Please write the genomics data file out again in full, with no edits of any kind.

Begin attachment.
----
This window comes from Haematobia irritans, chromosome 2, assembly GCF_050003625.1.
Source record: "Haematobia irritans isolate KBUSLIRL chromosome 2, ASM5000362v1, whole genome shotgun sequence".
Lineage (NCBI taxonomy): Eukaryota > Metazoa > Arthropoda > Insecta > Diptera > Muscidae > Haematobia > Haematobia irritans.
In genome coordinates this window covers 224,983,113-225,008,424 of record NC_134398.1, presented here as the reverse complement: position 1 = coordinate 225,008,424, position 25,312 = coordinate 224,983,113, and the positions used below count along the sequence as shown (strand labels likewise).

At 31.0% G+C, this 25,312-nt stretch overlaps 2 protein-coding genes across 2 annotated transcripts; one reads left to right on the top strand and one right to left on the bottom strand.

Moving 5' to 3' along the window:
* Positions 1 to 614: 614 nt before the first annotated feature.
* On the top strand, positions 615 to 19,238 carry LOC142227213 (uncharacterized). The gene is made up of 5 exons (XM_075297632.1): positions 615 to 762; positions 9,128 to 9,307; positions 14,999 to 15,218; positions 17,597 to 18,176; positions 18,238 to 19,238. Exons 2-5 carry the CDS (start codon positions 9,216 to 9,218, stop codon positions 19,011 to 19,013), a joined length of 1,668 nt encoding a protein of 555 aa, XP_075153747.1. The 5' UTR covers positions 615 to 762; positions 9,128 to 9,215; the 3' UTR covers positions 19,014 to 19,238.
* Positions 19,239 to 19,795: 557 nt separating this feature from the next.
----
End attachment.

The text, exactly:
This window comes from Haematobia irritans, chromosome 2, assembly GCF_050003625.1.
Source record: "Haematobia irritans isolate KBUSLIRL chromosome 2, ASM5000362v1, whole genome shotgun sequence".
Lineage (NCBI taxonomy): Eukaryota > Metazoa > Arthropoda > Insecta > Diptera > Muscidae > Haematobia > Haematobia irritans.
In genome coordinates this window covers 224,983,113-225,008,424 of record NC_134398.1, presented here as the reverse complement: position 1 = coordinate 225,008,424, position 25,312 = coordinate 224,983,113, and the positions used below count along the sequence as shown (strand labels likewise).

At 31.0% G+C, this 25,312-nt stretch overlaps 2 protein-coding genes across 2 annotated transcripts; one reads left to right on the top strand and one right to left on the bottom strand.

Moving 5' to 3' along the window:
* Positions 1 to 614: 614 nt before the first annotated feature.
* On the top strand, positions 615 to 19,238 carry LOC142227213 (uncharacterized). The gene is made up of 5 exons (XM_075297632.1): positions 615 to 762; positions 9,128 to 9,307; positions 14,999 to 15,218; positions 17,597 to 18,176; positions 18,238 to 19,238. Exons 2-5 carry the CDS (start codon positions 9,216 to 9,218, stop codon positions 19,011 to 19,013), a joined length of 1,668 nt encoding a protein of 555 aa, XP_075153747.1. The 5' UTR covers positions 615 to 762; positions 9,128 to 9,215; the 3' UTR covers positions 19,014 to 19,238.
* Positions 19,239 to 19,795: 557 nt separating this feature from the next.